DEAR ABBY: I am a 63-year-old man living with a 28-year-old woman. She has three children, ages 2, 6 and 7. They live with us every other weekend. I have fallen in love with them. We are planning on getting married soon, and I want to be sure the kids are secure when I’m gone.
I have an erectile dysfunction problem. She says she doesn’t care about sex, but I’m worried she will stray. I was 28 once, and that’s all I thought about.
I’m afraid she is marrying me for her own benefit — the house, Social Security and my business. I love her and her children dearly. She says she loves me, but I’m just not sure. Can you help me figure out what to do? — TOO GOOD TO BE TRUE?
DEAR TOO GOOD: If you have ANY doubts about marrying this woman, then you shouldn’t do it. However, if you do decide to marry her, first discuss this with your legal adviser and be sure you have an ironclad prenuptial agreement. As to providing for her little ones in the event of your demise, discuss that with a lawyer who specializes in wills and trusts and who can advise you about the best way to leave money/assets in trust for them after they have reached a certain age — so the money can’t be dissipated prematurely.
DEAR ABBY: Our parents have been dead for 25 years. Along the way, we have also lost sisters, nieces and cousins. Every year when we gather for a family reunion, part of it is a candle lighting and spoken remembrance of those loved ones we have lost. Some in my family get teary-eyed or cry.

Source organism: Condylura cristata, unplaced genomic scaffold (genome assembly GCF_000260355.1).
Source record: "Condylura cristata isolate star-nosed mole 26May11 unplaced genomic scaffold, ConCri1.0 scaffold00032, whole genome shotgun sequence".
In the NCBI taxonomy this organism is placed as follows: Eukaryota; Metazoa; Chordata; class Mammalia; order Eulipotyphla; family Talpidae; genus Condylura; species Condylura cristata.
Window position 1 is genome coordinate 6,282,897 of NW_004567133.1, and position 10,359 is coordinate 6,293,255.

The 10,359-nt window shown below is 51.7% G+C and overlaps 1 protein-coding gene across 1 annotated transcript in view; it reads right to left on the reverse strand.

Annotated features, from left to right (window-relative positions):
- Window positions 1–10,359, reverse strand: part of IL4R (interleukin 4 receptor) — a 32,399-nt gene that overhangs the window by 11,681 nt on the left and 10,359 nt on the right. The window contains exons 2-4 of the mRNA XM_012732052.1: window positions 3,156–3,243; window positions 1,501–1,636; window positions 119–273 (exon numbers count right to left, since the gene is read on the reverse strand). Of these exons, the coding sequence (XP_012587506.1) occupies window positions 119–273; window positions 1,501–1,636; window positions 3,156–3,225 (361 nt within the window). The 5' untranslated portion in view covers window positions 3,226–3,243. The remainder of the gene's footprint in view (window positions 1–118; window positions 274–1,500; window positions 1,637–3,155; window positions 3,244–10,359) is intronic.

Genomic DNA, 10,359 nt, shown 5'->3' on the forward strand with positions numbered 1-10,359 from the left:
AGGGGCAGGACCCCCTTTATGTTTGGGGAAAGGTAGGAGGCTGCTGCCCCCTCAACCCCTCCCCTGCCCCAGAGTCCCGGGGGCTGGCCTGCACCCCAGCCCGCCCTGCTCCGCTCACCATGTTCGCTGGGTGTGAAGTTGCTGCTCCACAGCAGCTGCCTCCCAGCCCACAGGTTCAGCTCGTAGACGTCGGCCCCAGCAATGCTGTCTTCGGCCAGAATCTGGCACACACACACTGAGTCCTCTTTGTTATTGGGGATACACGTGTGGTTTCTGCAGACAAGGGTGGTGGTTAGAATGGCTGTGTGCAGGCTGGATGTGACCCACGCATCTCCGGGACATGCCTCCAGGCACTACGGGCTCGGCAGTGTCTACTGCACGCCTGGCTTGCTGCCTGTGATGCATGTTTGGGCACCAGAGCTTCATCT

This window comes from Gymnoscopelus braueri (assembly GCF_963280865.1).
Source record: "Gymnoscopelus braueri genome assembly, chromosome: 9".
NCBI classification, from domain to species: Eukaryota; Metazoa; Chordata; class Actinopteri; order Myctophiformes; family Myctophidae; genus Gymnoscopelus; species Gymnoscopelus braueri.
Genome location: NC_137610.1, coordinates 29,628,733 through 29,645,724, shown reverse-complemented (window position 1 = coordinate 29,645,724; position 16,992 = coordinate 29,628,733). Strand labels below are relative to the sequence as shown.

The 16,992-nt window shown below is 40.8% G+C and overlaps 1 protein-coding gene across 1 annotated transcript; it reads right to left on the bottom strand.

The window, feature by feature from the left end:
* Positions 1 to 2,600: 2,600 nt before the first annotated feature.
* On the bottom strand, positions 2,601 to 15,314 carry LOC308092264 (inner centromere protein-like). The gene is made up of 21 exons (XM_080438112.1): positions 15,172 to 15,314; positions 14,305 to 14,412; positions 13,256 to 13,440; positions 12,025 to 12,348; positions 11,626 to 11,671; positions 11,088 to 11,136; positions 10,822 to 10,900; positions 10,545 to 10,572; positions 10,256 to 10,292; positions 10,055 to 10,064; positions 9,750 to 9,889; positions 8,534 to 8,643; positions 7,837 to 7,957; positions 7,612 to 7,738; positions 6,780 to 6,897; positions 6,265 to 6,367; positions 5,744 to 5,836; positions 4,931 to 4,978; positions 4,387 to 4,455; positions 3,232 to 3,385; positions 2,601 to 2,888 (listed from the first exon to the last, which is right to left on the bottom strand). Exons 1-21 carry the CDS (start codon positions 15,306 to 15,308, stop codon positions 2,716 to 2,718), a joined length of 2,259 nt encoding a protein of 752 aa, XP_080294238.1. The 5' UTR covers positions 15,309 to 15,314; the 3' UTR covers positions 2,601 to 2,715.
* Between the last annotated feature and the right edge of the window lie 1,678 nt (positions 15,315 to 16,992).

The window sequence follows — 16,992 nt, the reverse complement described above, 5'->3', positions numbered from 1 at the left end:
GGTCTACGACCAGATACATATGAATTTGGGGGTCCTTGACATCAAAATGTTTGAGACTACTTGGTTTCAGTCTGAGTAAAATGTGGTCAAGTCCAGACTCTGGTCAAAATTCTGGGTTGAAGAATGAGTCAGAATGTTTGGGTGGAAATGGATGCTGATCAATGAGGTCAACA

My husband refuses to attend my family reunions because of this. He says my relatives have issues and need to see a mental health professional. He makes fun of us and the way we are together. I have a large family with many offspring. Do you agree we are “crazy” for the remembrance and the tears? — LOVES MY FAMILY IN GEORGIA
DEAR LOVES: No, I do not. During a ceremony such as you have described, tears can be a healthy display of emotion. However, I do think your husband’s comments are insensitive and judgmental, and he’s doing the right thing for everyone by staying away. Feeling as he does, far away is where he belongs.
DEAR ABBY: My wife, who is a Realtor, is upset because a couple of our best friends listed their home with someone else. My wife feels they should have had the decency to at least notify her that they were going to give the listing to another Realtor. My wife had sold them their home a few years ago. Your thoughts, please? — MIFFED IN MIAMI
DEAR MIFFED: No law says this couple was obligated to have your wife represent them. I suspect that they didn’t inform your wife because they wanted to avoid an uncomfortable conversation. If she would like to know the reason they listed their home with someone else, she should ask them. It’s possible the other Realtor offered services beyond what your wife does.
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